It gets dicey trying to fish in the same hole as a camera cable. There’s no way you will pull up the entire cable while fighting a fish. And getting your line wrapped around the cable is unavoidable. Hence, the second hole.
Controlling the direction your camera points is also a chore to figure out. Unless of course, you purchase a battery powered camera panner. The cable hooks to the panner and now you can change the direction of the camera using a remote.
Actually using the camera is a piece of cake. Most models just power on and you’re good to go. There are adjustments for camera angle, lighting, screen views and brightness.
The only other adjustment you may need to make is the camera distance from your bait. Depending on water clarity, you may need to drill new holes and redeploy the camera closer or further from the bait.
When it comes to battery life, there’s no comparison. The battery life with a flasher far out strips what any camera can achieve. With a 7 or 10 Ah lithium ion battery, flashers will run for well over 20 hours solid. That’s several days on the ice without worrying about recharging.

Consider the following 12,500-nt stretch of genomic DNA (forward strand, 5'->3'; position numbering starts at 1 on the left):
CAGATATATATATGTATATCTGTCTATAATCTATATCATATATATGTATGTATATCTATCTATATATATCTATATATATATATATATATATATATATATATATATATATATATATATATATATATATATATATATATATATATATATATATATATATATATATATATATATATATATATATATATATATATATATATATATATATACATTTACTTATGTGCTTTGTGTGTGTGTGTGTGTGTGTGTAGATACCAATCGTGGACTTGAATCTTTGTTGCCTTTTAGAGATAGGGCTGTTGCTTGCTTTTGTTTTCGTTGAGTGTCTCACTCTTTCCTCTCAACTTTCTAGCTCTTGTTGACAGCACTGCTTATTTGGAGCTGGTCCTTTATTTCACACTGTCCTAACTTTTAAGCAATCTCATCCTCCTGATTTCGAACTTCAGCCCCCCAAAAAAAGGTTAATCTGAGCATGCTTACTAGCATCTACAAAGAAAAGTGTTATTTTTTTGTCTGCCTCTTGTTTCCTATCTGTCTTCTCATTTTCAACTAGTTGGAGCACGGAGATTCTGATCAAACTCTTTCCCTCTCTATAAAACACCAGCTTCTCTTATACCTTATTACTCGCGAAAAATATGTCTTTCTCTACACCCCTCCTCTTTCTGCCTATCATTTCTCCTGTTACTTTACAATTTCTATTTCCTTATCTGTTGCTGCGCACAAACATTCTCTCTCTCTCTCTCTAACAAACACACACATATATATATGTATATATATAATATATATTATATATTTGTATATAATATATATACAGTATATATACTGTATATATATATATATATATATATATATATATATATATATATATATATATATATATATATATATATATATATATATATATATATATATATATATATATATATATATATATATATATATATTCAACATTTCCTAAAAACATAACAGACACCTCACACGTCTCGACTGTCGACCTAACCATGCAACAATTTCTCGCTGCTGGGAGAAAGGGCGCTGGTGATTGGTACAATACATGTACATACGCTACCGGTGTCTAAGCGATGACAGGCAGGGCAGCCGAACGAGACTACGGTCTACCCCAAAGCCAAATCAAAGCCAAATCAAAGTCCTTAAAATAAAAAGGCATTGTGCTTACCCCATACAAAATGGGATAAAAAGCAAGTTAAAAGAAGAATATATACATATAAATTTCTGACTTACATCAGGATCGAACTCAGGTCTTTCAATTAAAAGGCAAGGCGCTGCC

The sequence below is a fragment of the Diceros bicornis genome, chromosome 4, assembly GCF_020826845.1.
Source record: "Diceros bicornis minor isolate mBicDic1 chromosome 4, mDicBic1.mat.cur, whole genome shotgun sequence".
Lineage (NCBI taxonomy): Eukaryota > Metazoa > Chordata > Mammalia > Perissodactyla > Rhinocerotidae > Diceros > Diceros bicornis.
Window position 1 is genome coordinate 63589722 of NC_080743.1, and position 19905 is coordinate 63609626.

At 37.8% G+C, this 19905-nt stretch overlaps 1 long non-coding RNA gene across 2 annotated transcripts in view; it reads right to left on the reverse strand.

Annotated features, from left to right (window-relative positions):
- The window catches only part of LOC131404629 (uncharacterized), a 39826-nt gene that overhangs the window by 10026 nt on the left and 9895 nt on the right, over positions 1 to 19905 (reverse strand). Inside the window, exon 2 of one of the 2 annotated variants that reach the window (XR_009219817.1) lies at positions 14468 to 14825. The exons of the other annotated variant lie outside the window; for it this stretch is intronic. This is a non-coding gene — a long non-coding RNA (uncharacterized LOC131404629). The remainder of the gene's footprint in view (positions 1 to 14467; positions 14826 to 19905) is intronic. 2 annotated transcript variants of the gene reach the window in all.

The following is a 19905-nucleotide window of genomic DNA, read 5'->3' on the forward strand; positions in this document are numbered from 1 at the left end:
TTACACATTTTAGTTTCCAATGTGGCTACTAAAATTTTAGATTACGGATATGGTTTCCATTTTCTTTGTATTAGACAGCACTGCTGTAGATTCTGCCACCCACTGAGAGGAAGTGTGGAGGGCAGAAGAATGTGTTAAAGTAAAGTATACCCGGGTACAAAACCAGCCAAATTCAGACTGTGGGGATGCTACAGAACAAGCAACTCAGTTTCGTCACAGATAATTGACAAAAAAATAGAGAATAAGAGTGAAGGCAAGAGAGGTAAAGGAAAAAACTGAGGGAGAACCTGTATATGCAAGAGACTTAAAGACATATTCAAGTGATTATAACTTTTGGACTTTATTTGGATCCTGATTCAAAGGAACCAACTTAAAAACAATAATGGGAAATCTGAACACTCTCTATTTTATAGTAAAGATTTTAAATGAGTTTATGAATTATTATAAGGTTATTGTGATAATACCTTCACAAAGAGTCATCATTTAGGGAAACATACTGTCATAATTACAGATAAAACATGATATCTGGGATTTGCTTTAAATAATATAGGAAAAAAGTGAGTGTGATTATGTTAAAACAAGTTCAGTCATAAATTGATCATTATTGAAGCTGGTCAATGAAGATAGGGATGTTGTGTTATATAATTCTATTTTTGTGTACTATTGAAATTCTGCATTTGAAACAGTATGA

You’ll be lucky to eek a full day on the ice with a camera. Most cameras get around 4 hours on a similar size battery unless you use the lowest screen brightness. Then you might get 6-8 hours.
Some handheld underwater cameras with integrated lithium batteries, like the Marcum Pursuit HD, get around 6 hours of use on a single charge. Not bad, but that’s as good as it gets for now.
I’ll admit most of us only go ice fishing for the day and head back to our cozy homes where we can easily recharge our electronics. Therefore, the limited battery life of a camera is not a big deal.